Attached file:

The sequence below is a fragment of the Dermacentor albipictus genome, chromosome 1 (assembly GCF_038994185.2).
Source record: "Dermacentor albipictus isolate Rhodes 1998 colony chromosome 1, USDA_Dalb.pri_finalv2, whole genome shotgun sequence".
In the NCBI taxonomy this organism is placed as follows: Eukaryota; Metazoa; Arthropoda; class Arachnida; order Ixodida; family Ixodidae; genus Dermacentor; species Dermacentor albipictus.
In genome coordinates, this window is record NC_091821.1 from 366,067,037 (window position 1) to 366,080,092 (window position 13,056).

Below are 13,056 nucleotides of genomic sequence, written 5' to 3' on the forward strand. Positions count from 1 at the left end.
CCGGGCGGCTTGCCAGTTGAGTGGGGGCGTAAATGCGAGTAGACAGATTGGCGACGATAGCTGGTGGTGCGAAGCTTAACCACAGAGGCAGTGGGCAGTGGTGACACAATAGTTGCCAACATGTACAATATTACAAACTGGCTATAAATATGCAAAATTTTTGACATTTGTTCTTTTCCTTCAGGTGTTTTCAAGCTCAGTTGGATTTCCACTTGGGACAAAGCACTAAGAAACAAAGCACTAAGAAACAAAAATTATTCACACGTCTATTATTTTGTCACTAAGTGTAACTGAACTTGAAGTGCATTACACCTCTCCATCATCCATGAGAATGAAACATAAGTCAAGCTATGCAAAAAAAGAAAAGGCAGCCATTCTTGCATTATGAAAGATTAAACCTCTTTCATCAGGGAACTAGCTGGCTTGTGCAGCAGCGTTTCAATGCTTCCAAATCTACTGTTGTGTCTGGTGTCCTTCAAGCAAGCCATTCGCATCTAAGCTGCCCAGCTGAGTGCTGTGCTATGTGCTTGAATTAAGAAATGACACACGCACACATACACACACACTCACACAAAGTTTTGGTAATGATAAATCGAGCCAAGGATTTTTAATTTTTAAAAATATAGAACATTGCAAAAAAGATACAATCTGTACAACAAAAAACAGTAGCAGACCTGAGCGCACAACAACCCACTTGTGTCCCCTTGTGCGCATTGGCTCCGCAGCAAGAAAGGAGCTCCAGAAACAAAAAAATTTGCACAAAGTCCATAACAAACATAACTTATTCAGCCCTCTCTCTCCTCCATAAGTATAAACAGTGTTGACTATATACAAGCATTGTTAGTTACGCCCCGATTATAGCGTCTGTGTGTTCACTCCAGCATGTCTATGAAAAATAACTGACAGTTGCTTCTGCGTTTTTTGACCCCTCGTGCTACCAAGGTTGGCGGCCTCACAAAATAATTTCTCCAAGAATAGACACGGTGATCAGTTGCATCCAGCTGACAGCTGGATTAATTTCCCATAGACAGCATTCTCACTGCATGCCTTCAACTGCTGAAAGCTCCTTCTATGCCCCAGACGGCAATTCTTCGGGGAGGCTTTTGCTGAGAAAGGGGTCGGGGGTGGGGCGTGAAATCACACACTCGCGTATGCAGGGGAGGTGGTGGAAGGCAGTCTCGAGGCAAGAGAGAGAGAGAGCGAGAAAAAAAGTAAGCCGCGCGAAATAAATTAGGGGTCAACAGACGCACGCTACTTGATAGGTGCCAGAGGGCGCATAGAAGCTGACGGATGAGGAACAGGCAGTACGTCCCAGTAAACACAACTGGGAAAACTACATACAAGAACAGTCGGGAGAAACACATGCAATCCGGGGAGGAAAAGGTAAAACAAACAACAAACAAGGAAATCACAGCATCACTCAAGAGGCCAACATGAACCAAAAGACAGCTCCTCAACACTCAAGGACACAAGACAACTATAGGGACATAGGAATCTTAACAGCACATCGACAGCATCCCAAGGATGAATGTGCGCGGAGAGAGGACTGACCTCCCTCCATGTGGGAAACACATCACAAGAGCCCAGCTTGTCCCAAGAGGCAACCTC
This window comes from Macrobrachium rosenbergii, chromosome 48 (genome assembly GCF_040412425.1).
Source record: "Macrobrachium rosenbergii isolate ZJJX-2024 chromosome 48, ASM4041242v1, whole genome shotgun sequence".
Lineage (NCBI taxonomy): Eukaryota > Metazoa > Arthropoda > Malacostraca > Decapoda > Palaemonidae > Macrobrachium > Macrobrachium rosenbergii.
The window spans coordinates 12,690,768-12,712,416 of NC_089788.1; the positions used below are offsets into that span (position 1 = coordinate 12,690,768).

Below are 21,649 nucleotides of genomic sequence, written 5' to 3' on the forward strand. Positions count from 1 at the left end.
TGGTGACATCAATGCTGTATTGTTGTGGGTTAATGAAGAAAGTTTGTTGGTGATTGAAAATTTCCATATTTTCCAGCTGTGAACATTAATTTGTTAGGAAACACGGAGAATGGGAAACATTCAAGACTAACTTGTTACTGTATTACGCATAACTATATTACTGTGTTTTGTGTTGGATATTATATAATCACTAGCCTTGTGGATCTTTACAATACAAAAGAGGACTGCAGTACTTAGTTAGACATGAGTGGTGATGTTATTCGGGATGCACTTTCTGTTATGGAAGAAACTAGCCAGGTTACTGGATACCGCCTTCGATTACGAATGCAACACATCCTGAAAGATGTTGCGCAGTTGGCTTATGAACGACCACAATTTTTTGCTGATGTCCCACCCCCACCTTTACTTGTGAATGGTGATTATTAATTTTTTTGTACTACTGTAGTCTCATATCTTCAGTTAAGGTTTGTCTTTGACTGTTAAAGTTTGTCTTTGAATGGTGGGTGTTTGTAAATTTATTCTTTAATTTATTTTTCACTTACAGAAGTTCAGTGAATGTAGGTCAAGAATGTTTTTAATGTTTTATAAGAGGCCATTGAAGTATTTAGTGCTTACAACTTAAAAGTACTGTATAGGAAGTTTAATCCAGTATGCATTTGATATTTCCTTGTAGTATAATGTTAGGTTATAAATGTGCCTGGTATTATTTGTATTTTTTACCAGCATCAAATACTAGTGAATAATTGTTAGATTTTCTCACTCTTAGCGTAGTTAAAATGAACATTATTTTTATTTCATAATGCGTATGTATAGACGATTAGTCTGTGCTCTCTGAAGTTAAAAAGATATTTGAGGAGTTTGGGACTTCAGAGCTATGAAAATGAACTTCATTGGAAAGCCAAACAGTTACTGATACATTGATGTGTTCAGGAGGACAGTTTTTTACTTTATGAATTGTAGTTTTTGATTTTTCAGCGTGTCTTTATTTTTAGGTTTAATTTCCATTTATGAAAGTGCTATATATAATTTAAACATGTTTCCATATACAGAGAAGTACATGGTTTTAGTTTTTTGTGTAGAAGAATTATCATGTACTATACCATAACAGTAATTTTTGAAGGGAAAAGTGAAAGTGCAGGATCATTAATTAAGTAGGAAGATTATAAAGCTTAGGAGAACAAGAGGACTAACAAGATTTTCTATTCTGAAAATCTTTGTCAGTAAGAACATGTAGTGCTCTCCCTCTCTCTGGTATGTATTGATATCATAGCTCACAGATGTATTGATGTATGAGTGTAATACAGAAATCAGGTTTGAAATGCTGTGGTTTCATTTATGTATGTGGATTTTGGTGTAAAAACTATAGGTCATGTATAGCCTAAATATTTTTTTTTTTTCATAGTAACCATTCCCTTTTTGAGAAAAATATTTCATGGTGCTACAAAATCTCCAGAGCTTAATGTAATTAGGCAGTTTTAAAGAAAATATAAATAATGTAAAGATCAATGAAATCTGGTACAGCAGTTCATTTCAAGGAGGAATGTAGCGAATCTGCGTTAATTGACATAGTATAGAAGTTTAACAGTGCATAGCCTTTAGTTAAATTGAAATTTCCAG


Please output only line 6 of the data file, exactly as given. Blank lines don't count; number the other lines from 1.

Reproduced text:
CCGGGCGGCTTGCCAGTTGAGTGGGGGCGTAAATGCGAGTAGACAGATTGGCGACGATAGCTGGTGGTGCGAAGCTTAACCACAGAGGCAGTGGGCAGTGGTGACACAATAGTTGCCAACATGTACAATATTACAAACTGGCTATAAATATGCAAAATTTTTGACATTTGTTCTTTTCCTTCAGGTGTTTTCAAGCTCAGTTGGATTTCCACTTGGGACAAAGCACTAAGAAACAAAGCACTAAGAAACAAAAATTATTCACACGTCTATTATTTTGTCACTAAGTGTAACTGAACTTGAAGTGCATTACACCTCTCCATCATCCATGAGAATGAAACATAAGTCAAGCTATGCAAAAAAAGAAAAGGCAGCCATTCTTGCATTATGAAAGATTAAACCTCTTTCATCAGGGAACTAGCTGGCTTGTGCAGCAGCGTTTCAATGCTTCCAAATCTACTGTTGTGTCTGGTGTCCTTCAAGCAAGCCATTCGCATCTAAGCTGCCCAGCTGAGTGCTGTGCTATGTGCTTGAATTAAGAAATGACACACGCACACATACACACACACTCACACAAAGTTTTGGTAATGATAAATCGAGCCAAGGATTTTTAATTTTTAAAAATATAGAACATTGCAAAAAAGATACAATCTGTACAACAAAAAACAGTAGCAGACCTGAGCGCACAACAACCCACTTGTGTCCCCTTGTGCGCATTGGCTCCGCAGCAAGAAAGGAGCTCCAGAAACAAAAAAATTTGCACAAAGTCCATAACAAACATAACTTATTCAGCCCTCTCTCTCCTCCATAAGTATAAACAGTGTTGACTATATACAAGCATTGTTAGTTACGCCCCGATTATAGCGTCTGTGTGTTCACTCCAGCATGTCTATGAAAAATAACTGACAGTTGCTTCTGCGTTTTTTGACCCCTCGTGCTACCAAGGTTGGCGGCCTCACAAAATAATTTCTCCAAGAATAGACACGGTGATCAGTTGCATCCAGCTGACAGCTGGATTAATTTCCCATAGACAGCATTCTCACTGCATGCCTTCAACTGCTGAAAGCTCCTTCTATGCCCCAGACGGCAATTCTTCGGGGAGGCTTTTGCTGAGAAAGGGGTCGGGGGTGGGGCGTGAAATCACACACTCGCGTATGCAGGGGAGGTGGTGGAAGGCAGTCTCGAGGCAAGAGAGAGAGAGAGCGAGAAAAAAAGTAAGCCGCGCGAAATAAATTAGGGGTCAACAGACGCACGCTACTTGATAGGTGCCAGAGGGCGCATAGAAGCTGACGGATGAGGAACAGGCAGTACGTCCCAGTAAACACAACTGGGAAAACTACATACAAGAACAGTCGGGAGAAACACATGCAATCCGGGGAGGAAAAGGTAAAACAAACAACAAACAAGGAAATCACAGCATCACTCAAGAGGCCAACATGAACCAAAAGACAGCTCCTCAACACTCAAGGACACAAGACAACTATAGGGACATAGGAATCTTAACAGCACATCGACAGCATCCCAAGGATGAATGTGCGCGGAGAGAGGACTGACCTCCCTCCATGTGGGAAACACATCACAAGAGCCCAGCTTGTCCCAAGAGGCAACCTC